Correction to This Article
This article incorrectly associated Stacy Malkan with H2E. She is a steering committee member of Health Care Without Harm.

Medicine Gears Up for a Code Green

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By Lindsay Minnema
Washington Post Staff Writer
Tuesday, July 22, 2008

Tossing out everything from plastic bandages and cotton swabs to hospital robes after a single use, the U.S. medical industry generates more than 2 million tons of waste per year, environmental advocates say. Some of that waste makes its way to incinerators and, when burned, releases dioxin, mercury and other toxins.

Is it ironic that the industry we trust to protect our health is releasing substances that may be tied to cancer, diabetes and other illnesses? Many health-care professionals think so.

In recent years, some have begun to think greener. Most efforts focus on reducing toxic waste from hospitals and medical offices as well as cutting back on water and energy use. But some doctors and health workers are also considering changes in their practices that could enhance environmental and patient health.

"There is an understanding between and among health professionals that the environment is playing a really important part in our health status," said Barbara Sattler, director of the Environmental Health Education Center at the University of Maryland School of Nursing. In fact, she added, many of the industry's most wasteful habits, including those made in the name of hygiene and sterility, "may be creating avenues for disease."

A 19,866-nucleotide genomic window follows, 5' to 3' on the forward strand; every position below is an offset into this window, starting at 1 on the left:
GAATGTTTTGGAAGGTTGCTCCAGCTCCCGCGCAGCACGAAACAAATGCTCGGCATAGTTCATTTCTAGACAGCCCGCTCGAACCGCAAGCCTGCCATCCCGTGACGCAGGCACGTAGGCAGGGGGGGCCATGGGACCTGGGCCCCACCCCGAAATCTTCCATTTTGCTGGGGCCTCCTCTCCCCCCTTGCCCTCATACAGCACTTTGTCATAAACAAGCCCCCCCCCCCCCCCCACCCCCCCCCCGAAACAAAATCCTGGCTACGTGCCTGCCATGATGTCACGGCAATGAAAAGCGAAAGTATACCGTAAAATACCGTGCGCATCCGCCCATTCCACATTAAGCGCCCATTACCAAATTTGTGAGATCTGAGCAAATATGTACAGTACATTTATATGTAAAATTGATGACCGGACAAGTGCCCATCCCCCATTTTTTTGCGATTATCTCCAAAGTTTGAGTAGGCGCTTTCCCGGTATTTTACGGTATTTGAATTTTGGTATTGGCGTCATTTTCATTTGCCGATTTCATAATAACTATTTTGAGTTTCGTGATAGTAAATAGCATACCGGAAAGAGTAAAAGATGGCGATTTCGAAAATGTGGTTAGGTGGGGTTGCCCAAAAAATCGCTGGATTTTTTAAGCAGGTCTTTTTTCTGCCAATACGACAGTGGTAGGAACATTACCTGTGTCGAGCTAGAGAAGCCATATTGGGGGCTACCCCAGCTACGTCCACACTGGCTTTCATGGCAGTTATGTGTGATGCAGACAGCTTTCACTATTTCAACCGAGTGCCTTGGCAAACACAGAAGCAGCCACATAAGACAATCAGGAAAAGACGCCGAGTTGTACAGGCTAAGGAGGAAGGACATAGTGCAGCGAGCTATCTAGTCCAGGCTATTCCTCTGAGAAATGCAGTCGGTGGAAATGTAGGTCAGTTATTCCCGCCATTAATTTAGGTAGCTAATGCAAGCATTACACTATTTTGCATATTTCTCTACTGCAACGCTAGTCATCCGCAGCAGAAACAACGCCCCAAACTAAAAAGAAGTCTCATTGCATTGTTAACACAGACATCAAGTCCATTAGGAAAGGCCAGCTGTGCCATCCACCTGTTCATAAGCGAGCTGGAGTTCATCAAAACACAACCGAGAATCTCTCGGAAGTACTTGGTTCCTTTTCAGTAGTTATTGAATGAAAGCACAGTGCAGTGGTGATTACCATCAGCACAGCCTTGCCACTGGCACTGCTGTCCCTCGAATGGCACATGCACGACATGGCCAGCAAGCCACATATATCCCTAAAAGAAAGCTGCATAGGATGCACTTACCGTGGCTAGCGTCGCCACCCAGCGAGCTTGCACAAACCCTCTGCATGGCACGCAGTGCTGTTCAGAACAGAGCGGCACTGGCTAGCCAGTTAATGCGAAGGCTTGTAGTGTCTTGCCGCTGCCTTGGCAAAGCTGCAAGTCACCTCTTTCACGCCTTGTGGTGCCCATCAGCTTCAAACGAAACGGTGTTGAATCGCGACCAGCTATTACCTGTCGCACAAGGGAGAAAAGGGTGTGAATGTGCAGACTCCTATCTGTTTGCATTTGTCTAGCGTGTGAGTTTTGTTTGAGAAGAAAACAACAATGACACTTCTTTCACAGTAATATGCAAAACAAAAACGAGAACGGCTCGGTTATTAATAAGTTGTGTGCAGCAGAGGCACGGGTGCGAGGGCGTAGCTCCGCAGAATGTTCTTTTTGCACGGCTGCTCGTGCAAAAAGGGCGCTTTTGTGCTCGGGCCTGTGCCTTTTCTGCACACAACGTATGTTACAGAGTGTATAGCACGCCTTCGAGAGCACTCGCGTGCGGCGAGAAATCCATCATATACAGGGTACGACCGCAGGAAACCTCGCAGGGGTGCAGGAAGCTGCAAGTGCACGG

Many U.S. hospitals are seeking ways to make their daily operations more environmentally friendly. More than a fourth have joined Hospitals for a Healthy Environment (or H2E, as it styles itself), a government-supported movement to minimize medicine's environmental footprint.

But getting hospitals to curb resource consumption on a large scale can be tough, given their need to operate 24 hours a day.

"There are major parts of the building that never shut down," said Cindy Kilgore, assistant vice president of materials management at Inova Fairfax Hospital. "We have to have a certain airflow, have to stay at a certain temperature, so there are unique things that make [cutting energy use] more complicated."

Still, Inova has come up with some cost-saving answers. After its five hospitals completed energy audits last month, they turned off the lights in their vending machines. Kilgore said that simple change will save about $15,000 a year. More changes will come once Inova has had a chance to analyze the audit's findings, she said.

Inova is also exploring the feasibility of a system that would shut down nonessential computers each night. And before the summer landscaping season ends, Kilgore said, Inova Fairfax hopes to use leftover oil from its cafeteria fryers to make biodiesel for its lawn mowers.

Reducing the environmental impact of medical waste is a tougher challenge. The biggest problem: limiting toxins, such as mercury, that are released into the environment during disposal.

Mercury "is leaching into the environment, and we're ingesting some of that through fish and seafood," said Ravindra Gupta, an internist at Inova Fairfax and co-chairman of the Going Green Committee for the Inova Health System.

Hospitals throughout the country have responded in the past decade by eliminating mercury from many of their supplies, including thermometers and blood pressure cuffs.


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